The New York Times (2/11, Bouton) "Well" blog examines the relationship between hearing loss and dementia. "In a 2011 paper [Share to Facebook] [Share to Twitter] in the Archives of Neurology, Dr. [Frank] Lin and colleagues found a strong association between the two. The researchers looked at 639 subjects, ranging in age at the beginning of the study from 36 to 90 (with the majority between 60 and 80)." Participants were followed for about 18 years. "'Compared to individuals with normal hearing, those individuals with a mild, moderate, and severe hearing loss, respectively, had a two-, three- and five-fold increased risk of developing dementia over the course of the study,' Dr. Lin wrote in an e-mail summarizing the results." A study [Share to Facebook] [Share to Twitter] of 1,984 seniors published online last month in JAMA Internal Medicine confirmed the 2011 study's results.
In a post appearing in the New York Times (12/3) "Well" blog, Jane E. Brody writes that after her 70th birthday, she was diagnosed as having "tinnitus, with a mild hearing loss in the upper range." She wrote that before her diagnosis, she would hear a high-pitched hum in her left ear. Brody details that "tinnitus is a chronic noise of varying intensity, loudness and pitch that has no external source." She adds that "in addition to a hearing aid, the most commonly prescribed remedy is a so-called masking device, a white-noise machine that introduces natural or artificial sound into the sufferer's ears in an attempt to suppress the perceived ringing," but notes that "eventually the noise of the masker can become as disruptive as the tinnitus."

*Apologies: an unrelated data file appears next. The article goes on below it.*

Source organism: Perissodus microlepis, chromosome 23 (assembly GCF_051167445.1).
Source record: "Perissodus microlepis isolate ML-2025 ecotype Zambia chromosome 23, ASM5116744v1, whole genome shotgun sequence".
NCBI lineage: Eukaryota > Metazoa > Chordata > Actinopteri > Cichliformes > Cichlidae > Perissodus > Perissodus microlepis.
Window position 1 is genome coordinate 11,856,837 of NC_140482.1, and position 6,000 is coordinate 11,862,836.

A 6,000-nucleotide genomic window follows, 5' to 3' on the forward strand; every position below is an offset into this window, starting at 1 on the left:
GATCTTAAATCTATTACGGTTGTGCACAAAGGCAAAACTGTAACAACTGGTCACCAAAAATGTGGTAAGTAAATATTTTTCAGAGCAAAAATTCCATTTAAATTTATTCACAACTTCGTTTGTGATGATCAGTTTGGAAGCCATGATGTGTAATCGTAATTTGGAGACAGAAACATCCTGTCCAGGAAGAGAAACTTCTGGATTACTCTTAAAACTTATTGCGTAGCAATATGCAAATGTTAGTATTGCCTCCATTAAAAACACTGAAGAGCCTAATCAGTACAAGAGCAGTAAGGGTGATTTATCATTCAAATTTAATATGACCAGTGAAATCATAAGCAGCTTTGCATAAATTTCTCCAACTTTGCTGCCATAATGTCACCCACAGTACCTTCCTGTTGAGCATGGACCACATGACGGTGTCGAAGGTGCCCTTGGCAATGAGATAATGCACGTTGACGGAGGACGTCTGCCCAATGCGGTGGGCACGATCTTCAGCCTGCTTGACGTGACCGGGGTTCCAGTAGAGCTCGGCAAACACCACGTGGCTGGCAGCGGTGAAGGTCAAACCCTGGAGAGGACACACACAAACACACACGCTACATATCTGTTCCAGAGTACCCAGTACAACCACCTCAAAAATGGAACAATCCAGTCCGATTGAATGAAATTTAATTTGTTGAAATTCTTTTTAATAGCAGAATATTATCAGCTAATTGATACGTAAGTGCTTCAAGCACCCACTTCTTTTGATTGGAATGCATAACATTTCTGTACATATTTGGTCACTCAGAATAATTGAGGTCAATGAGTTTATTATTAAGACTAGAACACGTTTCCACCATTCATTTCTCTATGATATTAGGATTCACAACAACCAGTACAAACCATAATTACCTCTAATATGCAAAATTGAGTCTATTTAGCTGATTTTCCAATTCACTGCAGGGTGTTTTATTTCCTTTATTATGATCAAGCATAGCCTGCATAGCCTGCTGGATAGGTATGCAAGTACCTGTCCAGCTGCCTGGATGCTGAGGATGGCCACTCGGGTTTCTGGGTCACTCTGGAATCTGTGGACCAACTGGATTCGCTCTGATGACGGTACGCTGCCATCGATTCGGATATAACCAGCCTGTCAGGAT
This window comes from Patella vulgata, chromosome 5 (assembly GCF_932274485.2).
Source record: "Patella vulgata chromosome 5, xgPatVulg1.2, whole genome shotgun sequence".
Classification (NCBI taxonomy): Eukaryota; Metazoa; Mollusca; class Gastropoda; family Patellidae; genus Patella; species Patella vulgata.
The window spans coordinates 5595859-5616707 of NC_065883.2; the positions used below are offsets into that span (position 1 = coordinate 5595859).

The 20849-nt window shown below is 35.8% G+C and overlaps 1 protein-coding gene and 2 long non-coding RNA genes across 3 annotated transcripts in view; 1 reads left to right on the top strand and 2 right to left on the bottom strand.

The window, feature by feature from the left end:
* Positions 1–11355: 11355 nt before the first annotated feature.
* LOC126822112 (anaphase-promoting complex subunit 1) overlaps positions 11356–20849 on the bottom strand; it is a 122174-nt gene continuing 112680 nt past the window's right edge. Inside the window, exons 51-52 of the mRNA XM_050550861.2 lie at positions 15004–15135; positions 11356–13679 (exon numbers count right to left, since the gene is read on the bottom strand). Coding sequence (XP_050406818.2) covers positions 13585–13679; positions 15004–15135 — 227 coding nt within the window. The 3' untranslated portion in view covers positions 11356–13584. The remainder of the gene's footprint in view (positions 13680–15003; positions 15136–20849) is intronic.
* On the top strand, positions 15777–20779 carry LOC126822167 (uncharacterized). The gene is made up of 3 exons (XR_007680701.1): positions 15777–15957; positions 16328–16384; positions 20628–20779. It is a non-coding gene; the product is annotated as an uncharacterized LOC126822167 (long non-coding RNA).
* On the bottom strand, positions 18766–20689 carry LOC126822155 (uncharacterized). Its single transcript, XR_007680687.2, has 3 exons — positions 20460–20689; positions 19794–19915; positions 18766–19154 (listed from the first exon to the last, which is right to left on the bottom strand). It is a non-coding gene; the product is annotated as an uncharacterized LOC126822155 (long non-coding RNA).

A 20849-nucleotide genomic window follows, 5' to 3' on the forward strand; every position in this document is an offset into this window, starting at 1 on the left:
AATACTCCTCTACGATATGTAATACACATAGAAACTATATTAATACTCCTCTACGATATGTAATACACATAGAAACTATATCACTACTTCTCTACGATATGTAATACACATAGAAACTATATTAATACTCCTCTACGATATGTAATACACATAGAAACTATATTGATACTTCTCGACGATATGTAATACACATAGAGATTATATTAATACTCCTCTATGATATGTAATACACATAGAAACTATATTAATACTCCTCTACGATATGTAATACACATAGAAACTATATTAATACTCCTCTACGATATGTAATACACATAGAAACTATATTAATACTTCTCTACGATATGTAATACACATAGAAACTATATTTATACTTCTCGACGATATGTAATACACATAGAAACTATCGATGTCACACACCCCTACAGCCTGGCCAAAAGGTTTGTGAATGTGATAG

In the New York Times (4/6) "The New Old Age" blog, Susan Seliger recounts her parents' reluctance to get hearing aids and notes that according to Dr. Eric Hagberg, an audiologist in Youngstown, Ohio, and president of the Academy of Doctors of Audiology, "the average person has been having trouble hearing for 7 to 10 years before they come in." Furthermore, "of the 26.7 million people over age 50 with a hearing impairment, only one in seven, a meager 14 percent, use a hearing aid," says Dr. Frank Lin, assistant professor of otolaryngology and epidemiology at Johns Hopkins University. Experts say that behind much of the "resistance to getting hearing impairment diagnosed and treated" is denial, and the fact that "many older adults think it's normal to lose some hearing ability." The stigma attached to hearing aids can also be a deterrent, as well as the cost, which can range from $1,800 to $6,800 or more per pair.
HealthDay (2/28, Preidt) reports, "Hearing loss is associated with an increased risk of falling, according to a new study" published in the Archives of Internal Medicine. Researchers "found that people with a 25-decibel hearing loss (classified as mild) were nearly three times more likely to have a history of falling than those with no hearing loss. Every additional 10 decibels of hearing loss meant an increased 1.4-fold risk of falling." This may be because "gait and balance are...very cognitively demanding," according to researchers, who explained that "if hearing loss imposes a cognitive load, there may be fewer cognitive resources to help with maintaining balance and gait."
The Baltimore Sun (2/14, Walker) "Picture of Health" blog reports, "Nearly 6.7 million Americans age 50 and older have hearing loss, but only one in seven uses a hearing aid, according to" a study in the Archives of Internal Medicine. Researchers "said many with hearing loss don't using hearing aids because health insurance often does not cover the costs and because they aren't trained to use the devices." The US National Institutes of Health funded the study in part.
The ABC News (2/14, Francis) "Medical Unit" blog reports that according to experts, "many Americans 50 and older didn't know the dangers of untreated hearing loss." However, "ignoring hearing loss had broader, negative consequences. It's been associated with poor thinking and memory ability and can lead to social isolation, depression and even dementia."